4. Take 1 μl of 100 x diluted first PCR product to perform a second round of PCR using nested primers by adding 1 μl of 20 μM ABL-1 specific primer #4626 (5'-ggagaatttttatctgcctctgtga-3') (Figure 1a),1 μl of 20 μM of linker specific primer #2961 (5'-gtcgttagcggacacagggcgattc-3'), 3 μl of 3 x Klen Taq DNA polymerase I cocktail and 3 μl of sterile distilled water. The thermal cycling schedule is 25 cycles of 95°C for 20 seconds, 67°C for 40 seconds, and 72°C for 1 minute, followed by extension at 72°C for 5 minutes.
  5. Visualize the PCR products by running a 5% urea-PAGE gel and scanning the exposed screen in a PhosphoImager (Figure 1b). Each PCR band can be recycled from the gel by dissolving the gel strips in an Eppendorf tube containing 60 μl of sterile distilled water, and incubating at 95°C for 5 minutes. Centrifuge briefly at 10,000 rpm for 10 sec to collect all the samples. Remove 1 μl to use as the DNA template to perform PCR with the primer pair 2961/4626 using the same conditions as described above. Sequence analysis can be performed after purification using a QIAquick PCR Purification kit.
  6. DNA sequences are analyzed using an online tool to determine their chromosomal location at the web site:http://genome.ucsc.edu(Figure 1c). Click 'BLAT' to enter a new window which allows to paste a DNA sequence, a new window appears after clicking 'submit', and shows the 'BLAT Search Results'. Click 'browser' of the hit with 100% identity to enter a next window to show the location of the DNA sequence.

8. Representative Results

1. ACT assay using ABL-1 region as bait to determine its long range DNA interactions

As illustrated in Figure 1a, two Bgl II sites and one BamH I site were chosen for the ACT assay. In the second round of PCR, primer set 4626/2961 was used to amplify ABL-M1, 4630/2961 was used for ABL-M2, and 4636/2961 was used for ABL-M3. A typical gel pattern shows one to several bands (Figure 1b). Each fragment from an ACT assay consists of two combined DNA segments: one segment is derived from the bait DNA region, while the second segment comes from the associated partner, which was joined to the bait region segment by the first restriction enzyme recognition sequence. The second enzyme recognition sequence will appear at the end of the associated partner sequence (Figure 1c). The cloned ABL-M1 fragment contains DNA from the region of ABL1 located at chromosome 9q32.4 from +133,592,306-133,592,399, and the associated partner is located at chromosome 3p13 from +71,869,882-71,870,107. The identities of the associated partners are discovered by blasting their sequences using the UCSC genome browser (GRCh7/hg19 released in February, 2009). PROK2 was identified as the associated partner at the chr3p13 locus.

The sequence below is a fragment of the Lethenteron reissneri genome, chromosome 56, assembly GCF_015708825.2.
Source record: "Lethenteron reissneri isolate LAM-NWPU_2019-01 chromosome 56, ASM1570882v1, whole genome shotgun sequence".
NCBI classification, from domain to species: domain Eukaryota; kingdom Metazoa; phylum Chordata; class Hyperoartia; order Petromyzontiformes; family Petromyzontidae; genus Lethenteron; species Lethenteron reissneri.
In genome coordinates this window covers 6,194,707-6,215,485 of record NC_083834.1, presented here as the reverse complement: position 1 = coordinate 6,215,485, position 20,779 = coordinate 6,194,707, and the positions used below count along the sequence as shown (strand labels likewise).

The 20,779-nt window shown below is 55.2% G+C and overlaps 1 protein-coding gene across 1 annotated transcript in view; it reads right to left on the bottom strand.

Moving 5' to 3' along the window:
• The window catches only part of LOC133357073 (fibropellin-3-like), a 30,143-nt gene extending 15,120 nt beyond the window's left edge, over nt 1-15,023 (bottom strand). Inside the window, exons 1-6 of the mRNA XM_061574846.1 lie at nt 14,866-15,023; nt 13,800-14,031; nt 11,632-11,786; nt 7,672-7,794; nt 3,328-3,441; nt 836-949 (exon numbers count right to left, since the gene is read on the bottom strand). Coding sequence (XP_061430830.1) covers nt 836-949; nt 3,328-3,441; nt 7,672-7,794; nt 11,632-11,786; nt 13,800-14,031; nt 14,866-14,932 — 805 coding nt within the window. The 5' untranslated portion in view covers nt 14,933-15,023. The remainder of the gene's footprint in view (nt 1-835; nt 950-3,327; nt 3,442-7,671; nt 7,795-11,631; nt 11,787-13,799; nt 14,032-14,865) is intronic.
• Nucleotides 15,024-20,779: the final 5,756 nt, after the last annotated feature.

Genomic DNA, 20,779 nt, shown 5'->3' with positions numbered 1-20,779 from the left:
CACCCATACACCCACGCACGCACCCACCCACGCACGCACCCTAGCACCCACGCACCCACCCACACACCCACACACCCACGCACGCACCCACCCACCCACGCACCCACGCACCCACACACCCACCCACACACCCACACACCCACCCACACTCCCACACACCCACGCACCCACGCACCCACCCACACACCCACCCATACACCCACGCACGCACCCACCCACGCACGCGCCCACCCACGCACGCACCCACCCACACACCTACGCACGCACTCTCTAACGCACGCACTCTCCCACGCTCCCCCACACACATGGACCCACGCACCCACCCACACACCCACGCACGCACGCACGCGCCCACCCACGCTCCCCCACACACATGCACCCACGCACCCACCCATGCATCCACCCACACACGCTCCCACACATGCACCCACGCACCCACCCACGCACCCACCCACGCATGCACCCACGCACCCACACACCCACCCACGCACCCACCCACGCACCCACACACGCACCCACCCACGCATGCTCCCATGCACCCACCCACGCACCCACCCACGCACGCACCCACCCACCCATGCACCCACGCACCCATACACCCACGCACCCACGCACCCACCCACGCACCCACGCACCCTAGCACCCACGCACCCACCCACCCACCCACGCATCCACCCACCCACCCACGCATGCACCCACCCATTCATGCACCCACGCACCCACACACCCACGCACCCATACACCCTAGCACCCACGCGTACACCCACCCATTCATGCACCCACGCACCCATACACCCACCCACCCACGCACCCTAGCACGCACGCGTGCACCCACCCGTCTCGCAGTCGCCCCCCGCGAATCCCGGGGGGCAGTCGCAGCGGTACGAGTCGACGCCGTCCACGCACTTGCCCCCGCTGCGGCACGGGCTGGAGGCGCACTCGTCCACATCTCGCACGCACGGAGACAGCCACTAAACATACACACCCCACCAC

Similarly, the ABL-M2 associated partner was localized to chr5q21.1, while clone ABL-M3 was identified as an intra-chromosomal association near the ABL-1 locus.

2. Determining less prevalent long range interactions using ACT assay

Other assays based on 3C have reported many more interacting partners than that we have shown in Figure 1 and at the Igf2/H19 locus12. The methodology that we have outlined will select the most prevalent long range interactions. However, by increasing the number of PCR cycles, it is possible to identify additional, less frequent associations as well (Figure 2).

3. Differences in long range interactions in cancer cells when compared to normal tissues.

The ACT assay can also be used to identify differences in nuclear architecture and long range interactions between normal cells and cancer cells (Figure 3). These differences may reflect nuclear architecture changes that occur during cell transformation, and thus this assay may ultimately be applicable for diagnostic purposes. The similar gel patterns that occur in both normal and cancer tissues indicated that the ACT assay is reliable and repeatable. While the ACT assay can identify long range DNA partners, further analyses, such as FISH and ChIP assays, are required to verify the presence of the identified associations between distant loci. Genetic, physiological and biochemical studies can then be performed to elucidate the biological implications of these long range DNA associations.

Figure 1
Figure 1 ACT assay using ABL-1 region as bait DNA in HL-60 cells. a. DNA structure in ABL-1 region. The first restriction enzyme used in ACT assay was Bgl II. The primers for the second round of PCR are also labeled by arrows and corresponding primer numbers. b. Gel pattern of the ACT assay in 5% urea-PAGE. Primer pair 4626/2961 was used for amplifying clone ABL-M1 in the nested PCR, 4630/2961 was used for clone ABL-M2, and 4636/2961 was used for clone ABL-M3. c. DNA sequence of clone ABL-M1. DNA fragment from ABL-1 bait DNA is labeled in red, and the associated DNA partner is labeled in cyan. Bgl II site (AGACTC) was labeled in green, and Msp I site (CCGG) is labeled in purple.

Figure 2
Figure 2 PCR cycles affect ACT assay results. Using the imprinting control region (ICR) at the Igf2/H19 locus as bait DNA in mouse fibroblast cells, different cycling programs were applied in the first and second rounds of PCR in the ACT assay. 18-20 cycles in the first round of PCR did not amplify enough signal to be visualized. Twenty five cycles in the second PCR results in clear bands, while increasing the number of cycles for the second round of PCR induced a smear pattern in addition to more bands.

Figure 3